The first obstacle was after about 10km when there was a horse and its owner getting a bit stressed with all the runners going past. We had to slow down to get past them. They weren’t far from a road so hopefully it didn’t take them long to get off the path. At this point we met up with Lorna (I learned there are quite a few Lorna’s in the ultra-marathon world) and another of their friends (Carrie) and we settled into a nice rhythm and had a good chat. I was also aware that the Scottish version of flat is far from the Dutch version. This was quoted as being a flat course but I think they should change it to “flat unless you have done all your training in and around Amsterdam”. It wasn’t really a problem at this stage but I was aware that it was an out and back run and that all the nice downhills I came across were going to be uphill on the way back. The route goes along an old railway line that is now a path and tarred about 70% of the way. I was glad the weather was perfect as it could have been tough had it become muddy.
I had my chief cheer squat with me. Mum had Brian with her in the car and they stopped at many places along the way. The pressure was on Mum to find as many stops as possible to see me as Brian and my in-laws had successfully got her round London marathon to see me in 2011.
Close to the half way mark, Caroline and family were waiting to cheer me on, what a lift! The kids ran a few meters with us, it was so sweet. So we made it to half way and at this point the two ladies got away from us. I saw my cheer squat again and then settled into the way home. The conversation got less and I had to start working on a bit of mental strength to keep me going. Stuart stopped for a pit stop around 30km and this was when I started to struggle. I was on my own now. Luckily, he caught up with me and for some reason I got some energy from this and it got a bit easier again. And then we hit some hills… I could no longer keep up with Stuart but I didn’t worry too much and just focused on keeping going (I can hear some of the experienced Scottish ultra marathoners laughing at me now – “ha ha, it’s a flat course!”). There were a few short steep inclines and a very long gradual incline. At one point a man said to me “it’s all downhill now” for us to turn a corner and hit another short hill. But he insisted that after this one it would be all downhill.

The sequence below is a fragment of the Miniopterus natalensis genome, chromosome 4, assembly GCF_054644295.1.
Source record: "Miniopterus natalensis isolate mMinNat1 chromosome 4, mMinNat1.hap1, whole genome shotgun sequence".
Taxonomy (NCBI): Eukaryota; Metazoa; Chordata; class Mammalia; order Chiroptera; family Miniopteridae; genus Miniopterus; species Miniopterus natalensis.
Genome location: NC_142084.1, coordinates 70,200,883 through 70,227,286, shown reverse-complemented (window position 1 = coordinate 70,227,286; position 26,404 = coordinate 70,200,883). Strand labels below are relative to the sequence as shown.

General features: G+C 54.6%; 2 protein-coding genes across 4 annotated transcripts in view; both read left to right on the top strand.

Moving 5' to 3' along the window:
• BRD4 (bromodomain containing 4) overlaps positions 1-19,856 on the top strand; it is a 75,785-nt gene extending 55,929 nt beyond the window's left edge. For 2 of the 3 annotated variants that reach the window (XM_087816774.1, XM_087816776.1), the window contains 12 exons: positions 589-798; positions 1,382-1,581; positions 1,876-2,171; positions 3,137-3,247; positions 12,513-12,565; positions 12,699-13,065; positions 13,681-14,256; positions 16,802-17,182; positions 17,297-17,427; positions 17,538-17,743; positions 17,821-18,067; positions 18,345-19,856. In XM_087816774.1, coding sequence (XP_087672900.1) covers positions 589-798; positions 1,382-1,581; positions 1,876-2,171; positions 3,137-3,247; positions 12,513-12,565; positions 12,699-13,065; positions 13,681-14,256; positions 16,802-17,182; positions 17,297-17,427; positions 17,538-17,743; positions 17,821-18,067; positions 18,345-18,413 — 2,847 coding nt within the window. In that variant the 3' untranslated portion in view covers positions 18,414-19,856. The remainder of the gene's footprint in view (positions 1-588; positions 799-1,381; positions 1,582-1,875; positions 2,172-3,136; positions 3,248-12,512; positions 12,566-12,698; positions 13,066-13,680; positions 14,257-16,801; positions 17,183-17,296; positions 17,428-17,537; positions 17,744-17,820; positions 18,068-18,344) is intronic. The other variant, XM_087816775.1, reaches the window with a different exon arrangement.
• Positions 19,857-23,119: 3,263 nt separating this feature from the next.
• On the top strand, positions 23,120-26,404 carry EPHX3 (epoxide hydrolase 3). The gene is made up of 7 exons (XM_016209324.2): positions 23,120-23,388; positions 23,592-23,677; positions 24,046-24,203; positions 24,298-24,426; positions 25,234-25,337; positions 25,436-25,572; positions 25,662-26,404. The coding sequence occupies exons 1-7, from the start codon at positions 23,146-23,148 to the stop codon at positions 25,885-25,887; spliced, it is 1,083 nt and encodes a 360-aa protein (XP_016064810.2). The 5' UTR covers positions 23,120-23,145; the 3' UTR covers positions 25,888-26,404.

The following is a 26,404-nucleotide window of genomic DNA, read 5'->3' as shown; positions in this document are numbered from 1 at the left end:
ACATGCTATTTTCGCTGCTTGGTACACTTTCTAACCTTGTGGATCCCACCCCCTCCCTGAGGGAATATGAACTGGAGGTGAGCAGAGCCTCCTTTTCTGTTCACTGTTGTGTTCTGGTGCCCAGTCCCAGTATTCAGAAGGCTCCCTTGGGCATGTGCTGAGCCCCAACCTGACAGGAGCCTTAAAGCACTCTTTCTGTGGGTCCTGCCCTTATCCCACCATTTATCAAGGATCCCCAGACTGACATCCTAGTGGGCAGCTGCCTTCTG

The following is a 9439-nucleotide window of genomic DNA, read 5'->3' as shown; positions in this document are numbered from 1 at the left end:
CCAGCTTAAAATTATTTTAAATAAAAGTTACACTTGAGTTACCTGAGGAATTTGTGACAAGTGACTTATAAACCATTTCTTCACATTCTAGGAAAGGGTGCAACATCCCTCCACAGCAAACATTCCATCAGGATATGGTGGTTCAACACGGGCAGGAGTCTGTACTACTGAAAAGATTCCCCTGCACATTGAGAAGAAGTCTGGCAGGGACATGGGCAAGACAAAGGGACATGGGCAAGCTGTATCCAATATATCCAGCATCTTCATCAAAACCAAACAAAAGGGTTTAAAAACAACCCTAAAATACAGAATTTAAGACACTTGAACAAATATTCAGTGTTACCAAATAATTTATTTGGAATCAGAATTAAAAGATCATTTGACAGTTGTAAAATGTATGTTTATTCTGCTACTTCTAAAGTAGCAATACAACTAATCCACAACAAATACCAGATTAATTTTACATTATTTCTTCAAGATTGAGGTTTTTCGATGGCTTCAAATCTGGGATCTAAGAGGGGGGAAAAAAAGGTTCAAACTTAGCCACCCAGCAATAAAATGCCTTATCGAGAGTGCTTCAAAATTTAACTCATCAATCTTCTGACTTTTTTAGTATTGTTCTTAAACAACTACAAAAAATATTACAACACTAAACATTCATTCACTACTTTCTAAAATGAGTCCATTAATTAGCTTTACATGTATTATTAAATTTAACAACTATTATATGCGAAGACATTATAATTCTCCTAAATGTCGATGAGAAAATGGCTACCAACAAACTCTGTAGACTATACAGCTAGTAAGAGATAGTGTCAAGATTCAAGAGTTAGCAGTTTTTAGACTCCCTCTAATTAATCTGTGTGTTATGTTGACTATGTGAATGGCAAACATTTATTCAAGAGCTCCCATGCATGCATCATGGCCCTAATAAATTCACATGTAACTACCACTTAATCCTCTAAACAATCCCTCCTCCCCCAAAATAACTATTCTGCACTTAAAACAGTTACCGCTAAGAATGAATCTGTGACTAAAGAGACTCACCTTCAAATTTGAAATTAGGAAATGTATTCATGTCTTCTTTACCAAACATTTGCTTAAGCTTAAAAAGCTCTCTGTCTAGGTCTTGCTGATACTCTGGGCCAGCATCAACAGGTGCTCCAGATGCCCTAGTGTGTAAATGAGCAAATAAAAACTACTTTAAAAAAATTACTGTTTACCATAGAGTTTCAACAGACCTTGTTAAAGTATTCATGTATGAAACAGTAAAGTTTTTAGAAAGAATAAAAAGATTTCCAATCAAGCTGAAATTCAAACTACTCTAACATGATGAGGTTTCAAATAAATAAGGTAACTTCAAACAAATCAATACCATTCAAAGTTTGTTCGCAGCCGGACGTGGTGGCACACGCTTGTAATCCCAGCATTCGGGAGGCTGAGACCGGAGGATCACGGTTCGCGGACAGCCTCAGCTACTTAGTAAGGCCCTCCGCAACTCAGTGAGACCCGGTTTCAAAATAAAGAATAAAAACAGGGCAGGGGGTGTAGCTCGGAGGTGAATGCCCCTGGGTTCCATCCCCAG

During this section we hit the marathon point – 3:39, not too bad, I thought to myself. I hadn’t seen Brian and Mum for a bit so got a lift around 47km when I saw them above me on a bridge. I think the downhill into Aberdeen really saved me and let me keep my pace up. I was slowing slightly but no more than I expected. I wasn’t sure exactly how far I was from the end so when I came to the end of the path and saw the entrance to Duthy Park I got such a surprise. With a smile on my face I ran the last few meters to the end of the run. I had so many people to see me finish: Mum, Brian, Caroline and family and my sister and family. It was absolutely perfect. I had run it in 4 hours and 39 minutes and was the 10th lady.
I collected my medal – made from a jar lid and a goody bag that included a beer with a special D33 Ultra label, instantly seized up and we headed off for food…
The organisers did an amazing job. It is a small event with less than 500 participants which can only happen because of people volunteering. I think it is always important to remember, when we do any event, that without the volunteers it couldn’t take place. I am also very grateful to my friend Caroline, her husband Tom and their patient kids Connor and Iona for taking great care of us and making it all very stress free.